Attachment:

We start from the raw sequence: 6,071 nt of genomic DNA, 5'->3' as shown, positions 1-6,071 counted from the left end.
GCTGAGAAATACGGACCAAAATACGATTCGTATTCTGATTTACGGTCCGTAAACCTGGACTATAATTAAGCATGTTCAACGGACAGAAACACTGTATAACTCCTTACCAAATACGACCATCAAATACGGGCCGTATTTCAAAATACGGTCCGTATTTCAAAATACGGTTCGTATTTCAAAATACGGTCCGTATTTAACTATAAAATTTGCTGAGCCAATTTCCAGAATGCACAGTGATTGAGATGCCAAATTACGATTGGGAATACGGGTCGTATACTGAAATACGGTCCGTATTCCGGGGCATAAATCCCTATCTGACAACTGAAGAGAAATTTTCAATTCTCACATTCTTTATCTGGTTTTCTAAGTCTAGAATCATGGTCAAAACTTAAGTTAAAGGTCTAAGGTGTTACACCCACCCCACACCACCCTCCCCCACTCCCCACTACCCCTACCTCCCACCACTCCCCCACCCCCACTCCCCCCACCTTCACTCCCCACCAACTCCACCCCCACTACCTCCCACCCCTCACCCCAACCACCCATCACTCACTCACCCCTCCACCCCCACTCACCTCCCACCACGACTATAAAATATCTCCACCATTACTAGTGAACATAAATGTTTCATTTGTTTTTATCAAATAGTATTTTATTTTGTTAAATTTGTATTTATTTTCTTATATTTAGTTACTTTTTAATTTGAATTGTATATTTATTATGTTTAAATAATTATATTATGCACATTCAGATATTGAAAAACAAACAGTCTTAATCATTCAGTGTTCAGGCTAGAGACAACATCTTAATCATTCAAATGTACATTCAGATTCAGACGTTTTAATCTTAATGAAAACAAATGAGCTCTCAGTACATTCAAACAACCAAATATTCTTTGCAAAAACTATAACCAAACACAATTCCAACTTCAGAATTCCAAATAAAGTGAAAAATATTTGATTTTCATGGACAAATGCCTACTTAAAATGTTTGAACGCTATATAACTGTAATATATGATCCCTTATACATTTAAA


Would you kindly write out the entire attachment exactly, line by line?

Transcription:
We start from the raw sequence: 6,071 nt of genomic DNA, 5'->3' as shown, positions 1-6,071 counted from the left end.
GCTGAGAAATACGGACCAAAATACGATTCGTATTCTGATTTACGGTCCGTAAACCTGGACTATAATTAAGCATGTTCAACGGACAGAAACACTGTATAACTCCTTACCAAATACGACCATCAAATACGGGCCGTATTTCAAAATACGGTCCGTATTTCAAAATACGGTTCGTATTTCAAAATACGGTCCGTATTTAACTATAAAATTTGCTGAGCCAATTTCCAGAATGCACAGTGATTGAGATGCCAAATTACGATTGGGAATACGGGTCGTATACTGAAATACGGTCCGTATTCCGGGGCATAAATCCCTATCTGACAACTGAAGAGAAATTTTCAATTCTCACATTCTTTATCTGGTTTTCTAAGTCTAGAATCATGGTCAAAACTTAAGTTAAAGGTCTAAGGTGTTACACCCACCCCACACCACCCTCCCCCACTCCCCACTACCCCTACCTCCCACCACTCCCCCACCCCCACTCCCCCCACCTTCACTCCCCACCAACTCCACCCCCACTACCTCCCACCCCTCACCCCAACCACCCATCACTCACTCACCCCTCCACCCCCACTCACCTCCCACCACGACTATAAAATATCTCCACCATTACTAGTGAACATAAATGTTTCATTTGTTTTTATCAAATAGTATTTTATTTTGTTAAATTTGTATTTATTTTCTTATATTTAGTTACTTTTTAATTTGAATTGTATATTTATTATGTTTAAATAATTATATTATGCACATTCAGATATTGAAAAACAAACAGTCTTAATCATTCAGTGTTCAGGCTAGAGACAACATCTTAATCATTCAAATGTACATTCAGATTCAGACGTTTTAATCTTAATGAAAACAAATGAGCTCTCAGTACATTCAAACAACCAAATATTCTTTGCAAAAACTATAACCAAACACAATTCCAACTTCAGAATTCCAAATAAAGTGAAAAATATTTGATTTTCATGGACAAATGCCTACTTAAAATGTTTGAACGCTATATAACTGTAATATATGATCCCTTATACATTTAAA